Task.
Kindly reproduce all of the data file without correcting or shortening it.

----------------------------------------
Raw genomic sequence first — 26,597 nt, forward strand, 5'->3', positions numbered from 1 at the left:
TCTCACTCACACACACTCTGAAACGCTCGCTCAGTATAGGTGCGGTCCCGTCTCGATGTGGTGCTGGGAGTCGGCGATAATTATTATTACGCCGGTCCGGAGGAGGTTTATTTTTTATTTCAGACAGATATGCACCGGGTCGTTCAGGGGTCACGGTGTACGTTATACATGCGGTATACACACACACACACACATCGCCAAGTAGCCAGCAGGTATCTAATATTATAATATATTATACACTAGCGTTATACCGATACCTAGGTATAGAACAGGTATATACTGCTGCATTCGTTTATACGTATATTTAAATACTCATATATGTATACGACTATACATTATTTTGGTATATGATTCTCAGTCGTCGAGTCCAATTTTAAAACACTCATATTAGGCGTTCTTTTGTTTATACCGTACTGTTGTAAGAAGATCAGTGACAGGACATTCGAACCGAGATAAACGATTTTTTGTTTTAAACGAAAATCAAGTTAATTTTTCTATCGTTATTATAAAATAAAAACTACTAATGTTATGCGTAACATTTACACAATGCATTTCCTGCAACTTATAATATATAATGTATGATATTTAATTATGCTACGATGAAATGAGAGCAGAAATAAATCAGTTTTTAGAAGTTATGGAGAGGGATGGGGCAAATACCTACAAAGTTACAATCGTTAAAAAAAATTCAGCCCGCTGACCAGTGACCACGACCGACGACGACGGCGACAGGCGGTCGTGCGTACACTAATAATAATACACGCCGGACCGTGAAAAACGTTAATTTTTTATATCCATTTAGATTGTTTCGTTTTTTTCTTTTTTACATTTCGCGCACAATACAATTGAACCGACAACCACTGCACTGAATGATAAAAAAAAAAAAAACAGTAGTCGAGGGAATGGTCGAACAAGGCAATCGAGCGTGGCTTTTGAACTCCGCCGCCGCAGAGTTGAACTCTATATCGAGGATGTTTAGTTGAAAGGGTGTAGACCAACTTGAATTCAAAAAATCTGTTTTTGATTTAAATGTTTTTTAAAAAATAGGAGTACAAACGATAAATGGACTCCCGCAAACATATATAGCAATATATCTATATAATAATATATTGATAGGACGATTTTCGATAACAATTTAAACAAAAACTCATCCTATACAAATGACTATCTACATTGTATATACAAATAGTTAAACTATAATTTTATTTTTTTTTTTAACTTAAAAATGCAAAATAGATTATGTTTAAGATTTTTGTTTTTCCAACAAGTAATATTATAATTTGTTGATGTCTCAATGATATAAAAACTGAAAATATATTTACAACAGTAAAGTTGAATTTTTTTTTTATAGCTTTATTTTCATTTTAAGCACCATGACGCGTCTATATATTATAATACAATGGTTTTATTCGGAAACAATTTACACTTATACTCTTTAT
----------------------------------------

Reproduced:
Raw genomic sequence first — 26,597 nt, forward strand, 5'->3', positions numbered from 1 at the left:
TCTCACTCACACACACTCTGAAACGCTCGCTCAGTATAGGTGCGGTCCCGTCTCGATGTGGTGCTGGGAGTCGGCGATAATTATTATTACGCCGGTCCGGAGGAGGTTTATTTTTTATTTCAGACAGATATGCACCGGGTCGTTCAGGGGTCACGGTGTACGTTATACATGCGGTATACACACACACACACACATCGCCAAGTAGCCAGCAGGTATCTAATATTATAATATATTATACACTAGCGTTATACCGATACCTAGGTATAGAACAGGTATATACTGCTGCATTCGTTTATACGTATATTTAAATACTCATATATGTATACGACTATACATTATTTTGGTATATGATTCTCAGTCGTCGAGTCCAATTTTAAAACACTCATATTAGGCGTTCTTTTGTTTATACCGTACTGTTGTAAGAAGATCAGTGACAGGACATTCGAACCGAGATAAACGATTTTTTGTTTTAAACGAAAATCAAGTTAATTTTTCTATCGTTATTATAAAATAAAAACTACTAATGTTATGCGTAACATTTACACAATGCATTTCCTGCAACTTATAATATATAATGTATGATATTTAATTATGCTACGATGAAATGAGAGCAGAAATAAATCAGTTTTTAGAAGTTATGGAGAGGGATGGGGCAAATACCTACAAAGTTACAATCGTTAAAAAAAATTCAGCCCGCTGACCAGTGACCACGACCGACGACGACGGCGACAGGCGGTCGTGCGTACACTAATAATAATACACGCCGGACCGTGAAAAACGTTAATTTTTTATATCCATTTAGATTGTTTCGTTTTTTTCTTTTTTACATTTCGCGCACAATACAATTGAACCGACAACCACTGCACTGAATGATAAAAAAAAAAAAAACAGTAGTCGAGGGAATGGTCGAACAAGGCAATCGAGCGTGGCTTTTGAACTCCGCCGCCGCAGAGTTGAACTCTATATCGAGGATGTTTAGTTGAAAGGGTGTAGACCAACTTGAATTCAAAAAATCTGTTTTTGATTTAAATGTTTTTTAAAAAATAGGAGTACAAACGATAAATGGACTCCCGCAAACATATATAGCAATATATCTATATAATAATATATTGATAGGACGATTTTCGATAACAATTTAAACAAAAACTCATCCTATACAAATGACTATCTACATTGTATATACAAATAGTTAAACTATAATTTTATTTTTTTTTTTAACTTAAAAATGCAAAATAGATTATGTTTAAGATTTTTGTTTTTCCAACAAGTAATATTATAATTTGTTGATGTCTCAATGATATAAAAACTGAAAATATATTTACAACAGTAAAGTTGAATTTTTTTTTTATAGCTTTATTTTCATTTTAAGCACCATGACGCGTCTATATATTATAATACAATGGTTTTATTCGGAAACAATTTACACTTATACTCTTTAT